Complicating things, land use issues are coming to a head in Alberta and in Canada politics and jurisprudence.  The specific topic of windmill and transmission line development is acting as a crucible for legal arguments around land use reforms.  So is the opposition to logging in the Castle area, organized under the Stop Castle Logging banner.  The recently released South Saskatchewan Region Plan (SSRP) brought down its point man, former Livingstone-Macleod PC MLA Evan Berger, in the last election.  He was replaced with Wildrose MLA Pat Stier, who has voiced concern about landowner issues at public forums, in these pages, and elsewhere.  Stier has a background of ranching, oil, and rural politics in fairly equal measure.  Like Berger before him, makes the rounds of his constituency, which is of significant geographic size.  Stier attended the AltaLink session on October 24 after attending and speaking at the 2014 Wildrose Livingstone Macleod Constituency Association AGM, where he spoke with AltaLink representatives and area citizens.

AltaLink holds transmission line consultation sessions

AltaLink recently held consultation sessions in Lundbreck and Pincher Creek.  I attended the October 24, 2014 session held at Heritage Inn Pincher Creek.

According to a letter written to MD of Pincher Creek No. 9’s council dated October 10, 2014 and signed by AESO’s Matt Gray,  the Alberta Electric System Operator (AESO) has instructed Altalink to stop all activities related to siting, routing and consultation for the following projects:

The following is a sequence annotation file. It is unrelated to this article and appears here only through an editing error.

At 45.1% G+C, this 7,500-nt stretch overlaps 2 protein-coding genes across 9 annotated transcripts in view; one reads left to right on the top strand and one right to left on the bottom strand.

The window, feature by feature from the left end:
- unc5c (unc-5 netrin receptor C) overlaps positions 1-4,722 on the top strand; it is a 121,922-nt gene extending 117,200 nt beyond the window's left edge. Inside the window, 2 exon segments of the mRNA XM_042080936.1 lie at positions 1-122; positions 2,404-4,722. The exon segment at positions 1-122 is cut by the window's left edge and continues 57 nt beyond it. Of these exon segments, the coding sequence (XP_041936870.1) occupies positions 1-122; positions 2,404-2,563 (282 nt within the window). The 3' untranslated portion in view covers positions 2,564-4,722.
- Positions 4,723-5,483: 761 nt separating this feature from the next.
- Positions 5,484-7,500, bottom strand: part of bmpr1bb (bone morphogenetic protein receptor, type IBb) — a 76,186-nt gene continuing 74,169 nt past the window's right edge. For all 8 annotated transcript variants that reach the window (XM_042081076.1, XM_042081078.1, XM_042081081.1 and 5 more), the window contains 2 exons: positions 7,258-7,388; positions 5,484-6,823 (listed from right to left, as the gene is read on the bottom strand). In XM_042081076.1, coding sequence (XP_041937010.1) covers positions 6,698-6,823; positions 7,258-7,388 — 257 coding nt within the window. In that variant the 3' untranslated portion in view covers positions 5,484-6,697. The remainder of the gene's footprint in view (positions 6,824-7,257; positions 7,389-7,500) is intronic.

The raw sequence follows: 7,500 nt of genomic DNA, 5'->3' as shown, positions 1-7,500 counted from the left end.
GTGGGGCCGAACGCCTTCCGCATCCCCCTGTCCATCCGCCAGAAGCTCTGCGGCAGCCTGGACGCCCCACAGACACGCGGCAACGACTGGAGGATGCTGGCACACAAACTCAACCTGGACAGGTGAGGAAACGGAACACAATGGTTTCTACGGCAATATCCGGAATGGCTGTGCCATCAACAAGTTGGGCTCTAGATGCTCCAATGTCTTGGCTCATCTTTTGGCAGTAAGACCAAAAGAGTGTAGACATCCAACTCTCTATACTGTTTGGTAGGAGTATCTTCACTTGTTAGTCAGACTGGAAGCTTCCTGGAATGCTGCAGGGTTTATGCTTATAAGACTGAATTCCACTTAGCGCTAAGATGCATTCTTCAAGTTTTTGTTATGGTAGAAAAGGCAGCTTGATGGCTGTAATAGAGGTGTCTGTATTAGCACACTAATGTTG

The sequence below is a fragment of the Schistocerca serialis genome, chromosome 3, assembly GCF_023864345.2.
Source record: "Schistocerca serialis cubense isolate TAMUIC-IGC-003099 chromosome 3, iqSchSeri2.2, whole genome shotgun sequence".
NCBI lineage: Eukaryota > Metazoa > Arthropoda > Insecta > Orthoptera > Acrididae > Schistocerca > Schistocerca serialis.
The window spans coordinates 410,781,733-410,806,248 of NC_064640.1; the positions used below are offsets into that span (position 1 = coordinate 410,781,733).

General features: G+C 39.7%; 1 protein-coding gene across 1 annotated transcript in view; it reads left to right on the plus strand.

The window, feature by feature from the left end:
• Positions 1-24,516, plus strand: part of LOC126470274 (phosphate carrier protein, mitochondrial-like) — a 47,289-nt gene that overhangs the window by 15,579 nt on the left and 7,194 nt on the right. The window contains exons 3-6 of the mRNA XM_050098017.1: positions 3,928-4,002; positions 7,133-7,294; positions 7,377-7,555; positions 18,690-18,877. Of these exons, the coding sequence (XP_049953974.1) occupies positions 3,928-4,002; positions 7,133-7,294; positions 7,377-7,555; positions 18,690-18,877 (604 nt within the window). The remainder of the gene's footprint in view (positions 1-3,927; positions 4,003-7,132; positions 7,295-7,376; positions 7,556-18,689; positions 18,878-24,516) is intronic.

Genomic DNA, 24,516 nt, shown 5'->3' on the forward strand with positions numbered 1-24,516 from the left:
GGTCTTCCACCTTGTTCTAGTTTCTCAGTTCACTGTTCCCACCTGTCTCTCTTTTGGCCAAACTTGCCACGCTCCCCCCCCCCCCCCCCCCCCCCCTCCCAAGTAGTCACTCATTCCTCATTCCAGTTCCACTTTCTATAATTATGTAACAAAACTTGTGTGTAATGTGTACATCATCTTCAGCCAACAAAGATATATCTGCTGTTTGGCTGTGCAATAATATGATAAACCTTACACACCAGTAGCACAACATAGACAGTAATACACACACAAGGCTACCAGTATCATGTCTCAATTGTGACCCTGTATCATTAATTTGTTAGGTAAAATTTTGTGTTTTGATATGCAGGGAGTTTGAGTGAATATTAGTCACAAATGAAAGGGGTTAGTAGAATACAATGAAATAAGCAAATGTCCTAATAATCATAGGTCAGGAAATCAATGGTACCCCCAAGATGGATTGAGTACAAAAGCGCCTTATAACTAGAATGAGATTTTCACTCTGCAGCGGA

• Picture Butte to Etzikom Coulee Transmission Project (PBEC): A new substation, called Journault, in the Etzikom Coulee area and a new 240 kV transmission line between the Picture Butte and the new Journault substations.
  • Goose Lake to Etzikom Coulee Transmission Project (GLEC): A new 240 kV transmission line between the Goose Lake and new Journault substations.
  • Etzikom Coulee to Whitla Transmission Project (ECW): A new 240 kV transmission line between the Journault and Whitla substations.

AltaLink intends to apply to the Alberta Utilities Commission (AUC) to amend the approval of the projects “to ensure the need for transmission in southwestern Alberta more closely aligns with the pace of generation development”.

AltaLink External Communications Manager Peter Brodsky gave me the walk-through of their presentation.  “This is a brand new project,” he said, “the first round of consultations. It’s early in the process, nothing here is written in stone.”

“We are leaving it up to landowners and other people in the area to tell us if there are impacts that we may not be aware of based on our routing.”

The decision to cancel the previous Fidler to Chapel Rock transmission can be viewed on the AUC website in its entirety by clicking here.